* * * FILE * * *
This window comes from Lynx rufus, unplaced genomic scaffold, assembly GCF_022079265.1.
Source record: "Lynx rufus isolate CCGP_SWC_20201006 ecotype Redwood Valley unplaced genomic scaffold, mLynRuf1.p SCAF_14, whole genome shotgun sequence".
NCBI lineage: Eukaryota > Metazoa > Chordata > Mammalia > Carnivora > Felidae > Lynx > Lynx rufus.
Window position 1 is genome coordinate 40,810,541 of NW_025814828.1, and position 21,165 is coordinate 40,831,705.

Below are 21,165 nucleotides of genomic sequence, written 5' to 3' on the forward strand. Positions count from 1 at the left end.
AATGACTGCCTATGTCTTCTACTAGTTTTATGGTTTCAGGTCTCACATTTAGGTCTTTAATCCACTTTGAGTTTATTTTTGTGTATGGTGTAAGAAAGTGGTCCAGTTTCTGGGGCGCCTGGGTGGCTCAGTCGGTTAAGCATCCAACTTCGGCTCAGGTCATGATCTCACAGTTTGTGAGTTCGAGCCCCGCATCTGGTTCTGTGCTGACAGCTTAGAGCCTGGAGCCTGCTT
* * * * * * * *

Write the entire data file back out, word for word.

This window comes from Lynx rufus, unplaced genomic scaffold, assembly GCF_022079265.1.
Source record: "Lynx rufus isolate CCGP_SWC_20201006 ecotype Redwood Valley unplaced genomic scaffold, mLynRuf1.p SCAF_14, whole genome shotgun sequence".
NCBI lineage: Eukaryota > Metazoa > Chordata > Mammalia > Carnivora > Felidae > Lynx > Lynx rufus.
Window position 1 is genome coordinate 40,810,541 of NW_025814828.1, and position 21,165 is coordinate 40,831,705.

Below are 21,165 nucleotides of genomic sequence, written 5' to 3' on the forward strand. Positions count from 1 at the left end.
AATGACTGCCTATGTCTTCTACTAGTTTTATGGTTTCAGGTCTCACATTTAGGTCTTTAATCCACTTTGAGTTTATTTTTGTGTATGGTGTAAGAAAGTGGTCCAGTTTCTGGGGCGCCTGGGTGGCTCAGTCGGTTAAGCATCCAACTTCGGCTCAGGTCATGATCTCACAGTTTGTGAGTTCGAGCCCCGCATCTGGTTCTGTGCTGACAGCTTAGAGCCTGGAGCCTGCTT